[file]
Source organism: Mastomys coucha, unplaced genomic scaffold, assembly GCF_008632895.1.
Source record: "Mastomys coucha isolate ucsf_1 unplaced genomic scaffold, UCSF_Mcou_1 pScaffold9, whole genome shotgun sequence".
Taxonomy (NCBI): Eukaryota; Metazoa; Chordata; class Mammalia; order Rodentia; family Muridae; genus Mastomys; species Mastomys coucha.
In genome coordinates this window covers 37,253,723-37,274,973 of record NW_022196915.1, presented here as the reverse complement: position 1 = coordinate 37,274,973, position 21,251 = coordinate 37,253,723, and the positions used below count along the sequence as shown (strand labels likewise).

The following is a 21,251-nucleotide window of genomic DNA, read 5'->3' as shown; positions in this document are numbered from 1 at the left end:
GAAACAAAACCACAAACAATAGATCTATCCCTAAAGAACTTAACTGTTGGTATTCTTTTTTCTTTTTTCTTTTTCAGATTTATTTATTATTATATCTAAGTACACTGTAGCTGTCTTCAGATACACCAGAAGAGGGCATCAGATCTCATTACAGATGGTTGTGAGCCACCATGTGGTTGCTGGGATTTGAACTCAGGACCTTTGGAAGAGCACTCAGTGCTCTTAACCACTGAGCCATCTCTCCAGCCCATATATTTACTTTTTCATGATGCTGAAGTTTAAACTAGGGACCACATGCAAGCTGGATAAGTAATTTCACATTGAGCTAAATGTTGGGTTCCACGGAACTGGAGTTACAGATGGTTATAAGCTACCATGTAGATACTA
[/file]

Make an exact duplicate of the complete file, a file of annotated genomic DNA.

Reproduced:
Source organism: Mastomys coucha, unplaced genomic scaffold, assembly GCF_008632895.1.
Source record: "Mastomys coucha isolate ucsf_1 unplaced genomic scaffold, UCSF_Mcou_1 pScaffold9, whole genome shotgun sequence".
Taxonomy (NCBI): Eukaryota; Metazoa; Chordata; class Mammalia; order Rodentia; family Muridae; genus Mastomys; species Mastomys coucha.
In genome coordinates this window covers 37,253,723-37,274,973 of record NW_022196915.1, presented here as the reverse complement: position 1 = coordinate 37,274,973, position 21,251 = coordinate 37,253,723, and the positions used below count along the sequence as shown (strand labels likewise).

The following is a 21,251-nucleotide window of genomic DNA, read 5'->3' as shown; positions in this document are numbered from 1 at the left end:
GAAACAAAACCACAAACAATAGATCTATCCCTAAAGAACTTAACTGTTGGTATTCTTTTTTCTTTTTTCTTTTTCAGATTTATTTATTATTATATCTAAGTACACTGTAGCTGTCTTCAGATACACCAGAAGAGGGCATCAGATCTCATTACAGATGGTTGTGAGCCACCATGTGGTTGCTGGGATTTGAACTCAGGACCTTTGGAAGAGCACTCAGTGCTCTTAACCACTGAGCCATCTCTCCAGCCCATATATTTACTTTTTCATGATGCTGAAGTTTAAACTAGGGACCACATGCAAGCTGGATAAGTAATTTCACATTGAGCTAAATGTTGGGTTCCACGGAACTGGAGTTACAGATGGTTATAAGCTACCATGTAGATACTA